I claim:

In an auxiliary emergency brake of a class wherein a brake mechanism encompasses the forward section of the differential housing of a vehicle, a drive shaft extending forwardly from said housing, the said brake mechanism being operated by means of a solenoid activated by an electric current, from a switch under and operated by the brake pedal on said vehicle when said brake pedal is fully depressed, the combination with said brake mechanism comprising a housing, a solenoid mounted on said housing, a pair of brake shoes encompassing said drive shaft and movably secured to the forward end of said brake mechanism, a source of electrical supply, an electric switch under said pedal, electric wires providing an electrical circuit between said solenoid, source of electrical supply and said switch when said brake pedal is fully depressed, bearing plates secured to the forward end of said brake mechanism housing, said bearing plates being parallel to one another and in spaced relation to one another, said drive shaft passing between said bearing plates, said bearing plates having elongated openings, said brake shoes having guide lugs passing through said elongated openings, a spring U-shaped in configuration, the ends of said spring pressing outwardlfy against said lugs normally holding said brake shoes in open position spaced from said driveshaft, a pair of cam operated shafts disposed at right angles to said bearing plates, said cam shafts being rotatably secured to said bearing plates, a cam secured to each of said operating shafts, grooves in said brake shoes, said cams freely riding in said grooves, rotary movement of said cam operating said brake shoes, and a system of levers connecting between said cam operating shafts and said solenoid.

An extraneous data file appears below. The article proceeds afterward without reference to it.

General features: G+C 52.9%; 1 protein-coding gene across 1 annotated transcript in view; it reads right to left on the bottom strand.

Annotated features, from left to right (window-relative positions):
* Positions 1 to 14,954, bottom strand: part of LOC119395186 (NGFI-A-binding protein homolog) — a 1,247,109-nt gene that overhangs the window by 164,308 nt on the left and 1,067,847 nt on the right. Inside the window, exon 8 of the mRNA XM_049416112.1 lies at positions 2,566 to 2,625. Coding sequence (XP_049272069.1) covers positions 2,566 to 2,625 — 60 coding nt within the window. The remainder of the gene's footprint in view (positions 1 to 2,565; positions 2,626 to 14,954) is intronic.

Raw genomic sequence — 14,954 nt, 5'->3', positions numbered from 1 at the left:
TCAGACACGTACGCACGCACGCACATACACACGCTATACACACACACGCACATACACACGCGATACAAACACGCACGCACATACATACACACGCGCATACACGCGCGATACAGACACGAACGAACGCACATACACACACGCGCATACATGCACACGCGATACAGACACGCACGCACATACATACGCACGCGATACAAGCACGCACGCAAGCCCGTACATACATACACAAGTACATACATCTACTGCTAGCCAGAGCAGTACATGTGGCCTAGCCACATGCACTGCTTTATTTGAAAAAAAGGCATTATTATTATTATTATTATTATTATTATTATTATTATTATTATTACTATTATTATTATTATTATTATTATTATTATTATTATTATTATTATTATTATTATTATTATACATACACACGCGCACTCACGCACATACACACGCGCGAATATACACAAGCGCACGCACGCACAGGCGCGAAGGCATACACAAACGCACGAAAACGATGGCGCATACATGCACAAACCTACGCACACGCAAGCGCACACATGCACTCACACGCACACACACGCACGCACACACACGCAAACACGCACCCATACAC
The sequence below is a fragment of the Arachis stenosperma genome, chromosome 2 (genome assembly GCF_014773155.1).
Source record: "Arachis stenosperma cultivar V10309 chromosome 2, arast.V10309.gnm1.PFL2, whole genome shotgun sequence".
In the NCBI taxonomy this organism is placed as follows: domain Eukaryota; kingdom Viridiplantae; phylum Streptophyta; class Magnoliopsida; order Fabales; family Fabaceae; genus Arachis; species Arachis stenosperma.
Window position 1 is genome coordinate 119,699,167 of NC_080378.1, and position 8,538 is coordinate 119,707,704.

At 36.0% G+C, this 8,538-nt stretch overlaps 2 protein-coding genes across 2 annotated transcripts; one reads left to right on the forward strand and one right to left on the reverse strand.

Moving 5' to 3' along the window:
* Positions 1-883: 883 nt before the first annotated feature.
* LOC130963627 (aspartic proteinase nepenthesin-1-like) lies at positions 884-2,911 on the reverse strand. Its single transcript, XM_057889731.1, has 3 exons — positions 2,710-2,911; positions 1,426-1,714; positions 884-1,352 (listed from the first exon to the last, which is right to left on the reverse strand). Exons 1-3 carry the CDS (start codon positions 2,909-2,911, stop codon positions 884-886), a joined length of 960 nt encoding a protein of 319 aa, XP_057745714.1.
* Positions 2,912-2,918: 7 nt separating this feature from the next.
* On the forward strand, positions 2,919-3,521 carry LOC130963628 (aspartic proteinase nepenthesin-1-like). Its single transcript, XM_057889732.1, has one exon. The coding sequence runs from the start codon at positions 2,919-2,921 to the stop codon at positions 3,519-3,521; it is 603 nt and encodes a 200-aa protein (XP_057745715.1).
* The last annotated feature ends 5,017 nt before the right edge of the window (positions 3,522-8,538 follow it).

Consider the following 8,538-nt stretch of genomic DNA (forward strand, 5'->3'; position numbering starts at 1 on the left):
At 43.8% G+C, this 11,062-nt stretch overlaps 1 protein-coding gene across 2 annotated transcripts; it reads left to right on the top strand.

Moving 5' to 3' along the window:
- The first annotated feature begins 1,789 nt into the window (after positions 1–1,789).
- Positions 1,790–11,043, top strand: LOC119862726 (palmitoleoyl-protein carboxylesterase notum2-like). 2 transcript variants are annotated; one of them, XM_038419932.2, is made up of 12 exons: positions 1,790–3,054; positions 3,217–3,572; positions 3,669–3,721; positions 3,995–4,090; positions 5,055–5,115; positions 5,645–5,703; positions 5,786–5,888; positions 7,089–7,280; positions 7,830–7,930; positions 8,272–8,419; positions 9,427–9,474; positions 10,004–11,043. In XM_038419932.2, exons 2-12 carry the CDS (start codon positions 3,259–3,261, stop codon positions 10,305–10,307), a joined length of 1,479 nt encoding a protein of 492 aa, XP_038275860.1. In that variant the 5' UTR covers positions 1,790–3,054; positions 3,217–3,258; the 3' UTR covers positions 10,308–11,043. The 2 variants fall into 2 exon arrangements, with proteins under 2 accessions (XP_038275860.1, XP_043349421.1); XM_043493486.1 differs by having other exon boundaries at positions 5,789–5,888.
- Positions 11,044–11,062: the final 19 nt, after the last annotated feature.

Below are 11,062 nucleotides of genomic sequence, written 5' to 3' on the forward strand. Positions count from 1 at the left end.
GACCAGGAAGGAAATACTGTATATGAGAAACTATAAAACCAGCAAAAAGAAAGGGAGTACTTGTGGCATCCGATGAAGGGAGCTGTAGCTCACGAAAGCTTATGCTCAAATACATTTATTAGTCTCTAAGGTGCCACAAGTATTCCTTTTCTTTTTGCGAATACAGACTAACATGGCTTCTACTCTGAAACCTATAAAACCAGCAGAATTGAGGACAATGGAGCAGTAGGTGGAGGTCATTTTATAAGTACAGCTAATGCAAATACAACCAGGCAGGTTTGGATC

References Cited in the file of this patent UNITED STATES PATENTS 1,505,134 Du Pont Aug, 19, 1924 1,558,721 Thompson Oct. 27, 1925 1,820,650 Cadman Aug. 25, 1931 1,906,733 Bendix May 2, 1933 1,987,273 Strigl Jan. 8, 1935 2,055,267 Uffert Sept. 22, 1936 2,146,159 Scherer Feb. 7, 1939 2,871,827 Euga Feb. 3, 1959

US2959449A 1959-04-30 1959-04-30 Auxiliary emergency brake Expired - Lifetime US2959449A (en)

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Cited By (7)

* Cited by examiner, † Cited by third party
Publication number Priority date Publication date Assignee Title
US3501040A (en) * 1965-05-19 1970-03-17 Cockerill Traction vehicle with interchangeable bodies
US4282509A (en) * 1979-11-30 1981-08-04 J. I. Case Company Single brake light switch for dual brake pedals
US4719984A (en) * 1984-02-06 1988-01-19 Yamaha Hatsudoki Kabushiki Kaisha Drive and braking system for vehicle
US20060138741A1 (en) * 2004-01-31 2006-06-29 Hmt Vehicles Limited Vehicle suspension systems
US20070278856A1 (en) * 2006-06-01 2007-12-06 Craig William C Redundant braking system